New Yorkers are obnoxiously proud of our lunchtime options. We don’t do chains because we don’t have to. Not when you can find everything from banh mi hot dogs to Brussels sprouts sandwiches for under $10. That’s exactly why I’ve been so bothered by the rapid proliferation of Cosi, Pret a Manger and the like across Manhattan in recent years. Are New Yorkers really lunching at these places now? Sure, these semi-upscale sandwich chains are better than Subway or Quiznos, but I’d still take a Boar’s Head bodega roll any day of the week.

Recently entering the midtown sandwich contest and blowing the chains out of the water is City Sandwich, a Portuguese-style sandwich shop from chef Michael Guerrieri. Now, you foodies may be noting that there’s not really any such thing as a Portuguese-style sandwich. This is true. Like most refined Europeans, the Portuguese prefer to sit down and eat their meals with knives and forks. So Guerrieri, who was born in Naples, raised in New York and spent 13 years cooking in Lisbon, has taken traditional Portuguese meals and turned them into an array of newly-invented sandwiches.

The crispy bread is brought in twice daily from a Portuguese bakery in New Jersey; the insides scooped out to make room for fillings and to ensure the sandwiches aren’t too heavy. Each one is spread with high-quality olive oil and built using unique ingredients you’d be hard-pressed to find in any other sandwich shop in the world. For example, the Bench Girl, pictured above, contains alheira, a smoky, spicy sausage that was pioneered by Portuguese Jews during the Inquisition. In an effort not to stand out among their pork-eating compatriots, the Jews invented this chorizo-like link that is actually made from chicken, but looks enough like the real deal that no one could guess they weren’t dining on swine. Apparently, back in the day on the Iberian peninsula, not eating pork was enough to get you burned at the stake. Today, a little bit of pork has managed to sneak into most versions of alheira currently produced in Portugal, but it’s still a superbly rich and flavorful sausage that’s not quite like any other. It’s paired here with an omelet, grilled onions, spinach, and melted mozzarella, for a savory breakfast-y sandwich that is appropriate any time of day.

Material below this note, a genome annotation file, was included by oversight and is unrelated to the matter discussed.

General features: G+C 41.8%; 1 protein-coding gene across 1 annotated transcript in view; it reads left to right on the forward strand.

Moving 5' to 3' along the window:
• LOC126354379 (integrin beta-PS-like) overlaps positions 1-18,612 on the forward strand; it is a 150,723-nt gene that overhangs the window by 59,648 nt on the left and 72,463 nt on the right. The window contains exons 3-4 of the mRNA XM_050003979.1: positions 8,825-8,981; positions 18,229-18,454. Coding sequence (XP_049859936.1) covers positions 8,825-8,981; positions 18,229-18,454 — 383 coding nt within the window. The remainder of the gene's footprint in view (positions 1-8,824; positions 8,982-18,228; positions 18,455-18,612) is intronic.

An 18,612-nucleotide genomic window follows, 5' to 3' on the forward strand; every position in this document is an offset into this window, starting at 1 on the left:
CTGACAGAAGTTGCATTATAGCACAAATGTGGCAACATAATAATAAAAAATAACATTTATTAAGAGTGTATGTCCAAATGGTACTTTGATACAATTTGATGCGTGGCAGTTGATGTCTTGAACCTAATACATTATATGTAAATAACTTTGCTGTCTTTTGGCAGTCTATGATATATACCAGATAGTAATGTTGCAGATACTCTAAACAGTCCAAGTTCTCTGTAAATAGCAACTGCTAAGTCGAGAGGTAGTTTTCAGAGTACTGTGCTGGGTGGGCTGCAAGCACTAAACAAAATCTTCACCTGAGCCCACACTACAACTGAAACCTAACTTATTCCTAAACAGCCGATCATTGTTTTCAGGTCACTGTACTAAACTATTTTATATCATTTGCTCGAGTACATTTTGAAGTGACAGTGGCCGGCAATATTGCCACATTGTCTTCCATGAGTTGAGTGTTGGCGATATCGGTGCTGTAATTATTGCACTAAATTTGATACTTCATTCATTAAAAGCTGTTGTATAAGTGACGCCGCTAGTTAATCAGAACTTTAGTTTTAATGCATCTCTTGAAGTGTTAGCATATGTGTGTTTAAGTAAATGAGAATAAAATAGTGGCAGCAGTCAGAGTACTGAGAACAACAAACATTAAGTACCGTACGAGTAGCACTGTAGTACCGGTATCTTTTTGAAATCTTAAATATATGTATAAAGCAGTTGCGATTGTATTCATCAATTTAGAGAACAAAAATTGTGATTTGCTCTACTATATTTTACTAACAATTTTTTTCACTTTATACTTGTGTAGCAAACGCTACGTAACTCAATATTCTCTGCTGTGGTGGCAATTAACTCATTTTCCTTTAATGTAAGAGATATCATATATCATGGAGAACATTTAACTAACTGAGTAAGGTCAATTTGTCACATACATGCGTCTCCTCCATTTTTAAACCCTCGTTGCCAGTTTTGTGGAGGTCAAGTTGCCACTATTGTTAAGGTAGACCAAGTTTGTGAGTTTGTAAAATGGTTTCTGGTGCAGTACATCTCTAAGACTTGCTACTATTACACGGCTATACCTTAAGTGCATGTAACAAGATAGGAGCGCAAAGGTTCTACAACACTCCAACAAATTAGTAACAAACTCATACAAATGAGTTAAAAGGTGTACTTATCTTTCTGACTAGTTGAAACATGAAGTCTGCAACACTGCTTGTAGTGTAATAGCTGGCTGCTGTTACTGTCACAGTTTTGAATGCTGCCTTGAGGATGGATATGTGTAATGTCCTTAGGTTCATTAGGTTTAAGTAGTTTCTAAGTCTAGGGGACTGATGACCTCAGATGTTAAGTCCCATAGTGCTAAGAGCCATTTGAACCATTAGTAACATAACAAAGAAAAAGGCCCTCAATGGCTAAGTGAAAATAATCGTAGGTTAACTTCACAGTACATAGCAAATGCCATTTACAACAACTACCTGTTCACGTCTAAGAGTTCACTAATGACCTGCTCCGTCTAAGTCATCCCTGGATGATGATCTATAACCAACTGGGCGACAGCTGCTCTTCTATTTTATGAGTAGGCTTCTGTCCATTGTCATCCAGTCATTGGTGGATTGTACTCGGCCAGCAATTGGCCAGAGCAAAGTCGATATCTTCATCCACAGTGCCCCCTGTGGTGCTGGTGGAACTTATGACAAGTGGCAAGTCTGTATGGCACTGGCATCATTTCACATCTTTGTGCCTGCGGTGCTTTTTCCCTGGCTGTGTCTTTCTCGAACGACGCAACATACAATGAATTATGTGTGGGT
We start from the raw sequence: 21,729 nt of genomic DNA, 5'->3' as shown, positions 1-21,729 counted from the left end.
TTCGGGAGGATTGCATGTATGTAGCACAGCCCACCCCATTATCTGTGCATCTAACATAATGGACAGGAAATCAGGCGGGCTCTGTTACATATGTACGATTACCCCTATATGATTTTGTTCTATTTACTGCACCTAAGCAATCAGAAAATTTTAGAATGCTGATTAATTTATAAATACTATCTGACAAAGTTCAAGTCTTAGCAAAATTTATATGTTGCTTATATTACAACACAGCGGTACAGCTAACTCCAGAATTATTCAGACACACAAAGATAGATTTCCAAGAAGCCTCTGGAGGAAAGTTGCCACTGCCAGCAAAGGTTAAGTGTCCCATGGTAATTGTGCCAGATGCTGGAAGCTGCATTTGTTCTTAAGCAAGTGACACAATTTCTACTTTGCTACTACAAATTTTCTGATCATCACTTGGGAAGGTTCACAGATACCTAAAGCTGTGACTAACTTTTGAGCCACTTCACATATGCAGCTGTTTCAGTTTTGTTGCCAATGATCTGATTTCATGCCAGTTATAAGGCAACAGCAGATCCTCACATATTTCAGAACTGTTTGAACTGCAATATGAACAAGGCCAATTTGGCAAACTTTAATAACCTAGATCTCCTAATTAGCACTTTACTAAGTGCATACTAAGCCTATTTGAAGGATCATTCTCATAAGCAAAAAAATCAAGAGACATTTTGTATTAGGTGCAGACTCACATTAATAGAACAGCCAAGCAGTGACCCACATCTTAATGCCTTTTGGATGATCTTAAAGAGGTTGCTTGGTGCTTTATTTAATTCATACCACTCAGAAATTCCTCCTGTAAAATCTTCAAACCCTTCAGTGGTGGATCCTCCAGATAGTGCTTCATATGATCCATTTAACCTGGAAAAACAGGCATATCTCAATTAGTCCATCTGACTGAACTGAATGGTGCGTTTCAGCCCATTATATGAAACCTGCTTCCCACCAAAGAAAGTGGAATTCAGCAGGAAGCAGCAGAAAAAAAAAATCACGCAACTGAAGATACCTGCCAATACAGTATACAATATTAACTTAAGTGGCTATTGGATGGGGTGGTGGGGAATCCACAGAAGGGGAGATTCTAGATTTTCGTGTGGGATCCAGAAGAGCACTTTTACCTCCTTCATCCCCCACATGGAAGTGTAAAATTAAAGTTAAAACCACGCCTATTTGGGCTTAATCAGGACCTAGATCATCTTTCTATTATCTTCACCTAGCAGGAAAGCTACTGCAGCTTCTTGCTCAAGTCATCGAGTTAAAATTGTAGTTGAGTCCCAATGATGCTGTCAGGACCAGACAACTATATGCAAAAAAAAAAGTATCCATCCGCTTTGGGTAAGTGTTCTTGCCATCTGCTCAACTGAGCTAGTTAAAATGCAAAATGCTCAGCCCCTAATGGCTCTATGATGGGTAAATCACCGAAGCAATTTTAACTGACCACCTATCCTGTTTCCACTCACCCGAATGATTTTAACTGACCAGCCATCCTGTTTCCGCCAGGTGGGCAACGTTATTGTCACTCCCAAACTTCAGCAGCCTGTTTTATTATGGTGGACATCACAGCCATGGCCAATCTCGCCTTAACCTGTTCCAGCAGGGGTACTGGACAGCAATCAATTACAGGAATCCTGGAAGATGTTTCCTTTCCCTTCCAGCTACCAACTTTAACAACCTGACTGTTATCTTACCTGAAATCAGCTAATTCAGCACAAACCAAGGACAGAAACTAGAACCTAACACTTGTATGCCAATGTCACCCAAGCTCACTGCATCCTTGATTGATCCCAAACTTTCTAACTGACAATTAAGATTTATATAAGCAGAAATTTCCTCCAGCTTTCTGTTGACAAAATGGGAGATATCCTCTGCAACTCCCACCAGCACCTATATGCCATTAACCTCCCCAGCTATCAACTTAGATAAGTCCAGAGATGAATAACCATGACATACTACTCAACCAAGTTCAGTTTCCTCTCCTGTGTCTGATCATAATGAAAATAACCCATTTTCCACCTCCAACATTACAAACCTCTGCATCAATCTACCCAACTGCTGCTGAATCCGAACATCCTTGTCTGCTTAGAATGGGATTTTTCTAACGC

For a look at City Sandwich’s other inventive, Portuguese-influenced sandwich creations, keep reading after the jump.

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Getting the Most Out of Your Boyfriend, Roommate, Sister, Dad, etc

You know when you find something that your boyfriend, roommate, sister, dad, etc…can do really well—and it totally shocks you—and then you make that boyfriend, roommate, sister, dad, etc…keep doing it? Well, I discovered Bennett can poach the hell out of eggs.

The discovery occurred over Father’s Day. We finished our annual Gary Poppa 5K and the family looked to me to create a festive lunch. I dreamed up a take on eggs Benedict with a mini savory waffle standing in for an English muffin. It was then topped with caramelized onion, a poached egg and a creamy roasted red pepper and basil sauce all with a side of crispy potatoes. I delegated the tasks: my dad took on the waffles (I know, it’s Father’s Day but my dad adores cooking so it’d be unfair to make him just watch), my sister helped me with the sauce, my brother mixed up cocktails and I turned to Bennett for the poaching.

It was his first time poaching so he read a few articles, stressed out, and then poached 8 eggs. And only 2 (the first tw0) were overcooked. The eggs we used that day were a bit older and through his research we learned that poaching with fresh eggs makes the whites stay together more. We vowed to poach the next batch of eggs bought from the farmers market.

This brings me to my next spin on eggs Benny.